A shower, and the company of my wife and daughters were as wonderful as they were tempting, and I had no regrets at stopping.  While the thrill of the chase generates its own fun, I ride a bike inherently because I enjoy doing so, and while from time to time I'll willingly flog myself, this was not to be one of them.

That night, we went for dinner at the Matavai Resort with a lovely young couple who were at Turtle Lodge with us.  They'd been to Togo Chasm, and had raved about it, so the next morning after breakfast, we out to see it.  A rough fifteen minute bush walk ended with a ladder down into a wee spot of paradise.

Togo Chasm's sandy beach - a rare sight on Niue

The ocean was accessed via an impressive cave, and when we were out admiring the swell coming in, Kaitlyn dropped her sunglasses at an inopportune moment.  They looked tantalisingly retrievable for a few seconds, but the next wave pounded in, and with that, they were gone.

That was a bummer, but what really took the shine off the walk for me was growing discomfort in my ankle.   By the time we got back to base, it was swollen and sore, and having previously had a bad experience experience with cellulitis following a bee sting through my sock, Sarah and I decided a trip to A&E was in order.


Angry ankle
The staff at the hospital were amazing, and it was very cute how apologetic they were about our 20 minute wait to be seen.  The total cost included a non-local consultation fee and the prescribed antihistamines and antibiotics, and was trivial despite apologies for that too.  It was a great relief to have been seen at all, and I spent the next 48 hours or so on the couch in the lounge, since elevation seemed to have the most positive effect on the swelling.



After a couple of days' rest, things seemed to have settled down quite a bit, so I chanced a gentle ride with Sarah.  While there was no obvious swelling, the pedalling motion generated a strange sensation - almost like I had a bag of fluid under my skin that was wobbling about as my foot spun.  Other than that, things felt OK, and we managed to get across the island and back.

It was a good thing that we didn't spend too much time on the ring road, since the island was celebrating the takai drive-day, whereby every village decorates vehicles old and new, and drives slowly en masse around the whole island, tooting horns and throwing lollies the entire way!  Apparently it is the only day of the year where inebriated drivers are tolerated, perhaps because at least everyone is headed in the same direction (and at a snail's pace).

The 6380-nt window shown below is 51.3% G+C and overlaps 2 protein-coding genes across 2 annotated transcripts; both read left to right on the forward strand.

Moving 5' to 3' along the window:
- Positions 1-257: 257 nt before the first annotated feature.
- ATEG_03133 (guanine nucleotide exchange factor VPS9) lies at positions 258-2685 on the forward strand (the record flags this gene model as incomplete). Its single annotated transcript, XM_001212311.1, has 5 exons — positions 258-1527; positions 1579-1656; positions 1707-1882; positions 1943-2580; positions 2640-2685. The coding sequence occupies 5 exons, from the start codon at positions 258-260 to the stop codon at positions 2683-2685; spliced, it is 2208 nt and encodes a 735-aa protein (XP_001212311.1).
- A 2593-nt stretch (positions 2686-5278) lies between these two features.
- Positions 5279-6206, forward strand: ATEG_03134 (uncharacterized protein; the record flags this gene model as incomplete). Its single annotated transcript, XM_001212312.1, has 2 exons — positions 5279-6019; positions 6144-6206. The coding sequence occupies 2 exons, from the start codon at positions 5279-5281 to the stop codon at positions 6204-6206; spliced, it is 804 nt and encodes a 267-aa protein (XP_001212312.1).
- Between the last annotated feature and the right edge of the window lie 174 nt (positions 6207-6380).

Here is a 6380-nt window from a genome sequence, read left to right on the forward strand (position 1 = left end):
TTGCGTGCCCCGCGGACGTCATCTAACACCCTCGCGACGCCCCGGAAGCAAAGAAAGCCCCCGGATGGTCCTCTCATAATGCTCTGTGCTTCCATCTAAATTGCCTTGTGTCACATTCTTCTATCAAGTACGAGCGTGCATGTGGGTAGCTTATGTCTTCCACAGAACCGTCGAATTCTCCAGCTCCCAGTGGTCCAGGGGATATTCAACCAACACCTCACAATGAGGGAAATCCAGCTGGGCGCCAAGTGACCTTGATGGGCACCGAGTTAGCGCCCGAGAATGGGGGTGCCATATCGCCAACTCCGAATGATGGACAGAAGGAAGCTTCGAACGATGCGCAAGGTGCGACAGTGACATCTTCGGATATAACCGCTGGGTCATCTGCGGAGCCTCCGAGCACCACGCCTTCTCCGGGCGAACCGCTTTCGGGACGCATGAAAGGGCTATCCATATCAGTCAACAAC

One of a whole fleet of "cars" which appear to be kept running just for this annual event!


As well as being a test ride, it was also an opportunity to do some more colouring in.  We passed the island's power station, which consisted of a large shed with a bunch of generators lying idle.  We imagined there was currently very low electricity demand on account of the parade, and presumed that the large solar panel array we'd seen by the hospital was providing sufficient oomph.

Interior of the Tuila Power Station

After a short off road loop behind the power station, we headed back to Makefu, but not before doing a quick lap of the wharf, where the monthly cargo ship unloads by barge (the next one was due soon, which had the locals looking forward to replenishment of the potato supply).  It was only out of sympathy for my drive-train that I didn't celebrate the successful 70km ride with a bomb into the ocean.



Before knocking off, we popped by the Hio Cafe, and in conversation, was told that I should have pissed on my ankle to prevent it from getting angry.  What fascinated me about that advice was that it was exactly what Sarah had told me when I got home a few days earlier.  It struck me as remarkable that two cultures that really couldn't have been more different and distinct, Mongolian and Niuean, nonetheless had the same traditional strategy for dealing with wasp stings.

With three days left on the island, and still a chance of the ankle flaring up, I decided there was no chance of mounting a half-successful Everest challenge, let alone a full one!  Nor was I able to go back in time, but I was still keen to colour in as much of the island as I could.

From what I could tell, I'd done everything I could in the top two-thirds of the island, bar a couple of sea tracks that I'd missed at least twice, and guessed were probably overgrown.  Sarah was keen to join me for the leftovers, so we headed for the south eastern corner of the island.

Stumbling upon another large solar array

While it was nice to have Sarah's company, it did change my experience considerably.  Because we'd done the ring road together, much of what was left was unsealed, and I fretted that she wasn't enjoying riding off-road on the bike she had.  We were also both nervous about wasps, and sure enough, Sarah got nailed by one on her upper arm.

Luckily, the necessary natural remedy was available (and this time, well known), and I felt like a proud husband being able to produce some urine on demand.  Sarah did the splashing on the site of the sting (pissing straight onto it would have upped the weirdness level far too much), and as advertised, it didn't bother her for the rest of the ride.

I'm used to the ridiculous format of riding down every bloody dead-end bothering Sarah whenever she accompanies me, but was surprised to find I began to lose patience with it too.  The sea tracks were hard, since the routes were not well used, were rough and occasionally steep, and the perceived risk of getting stung again was high.  On the up side, the views at the end were spectacular...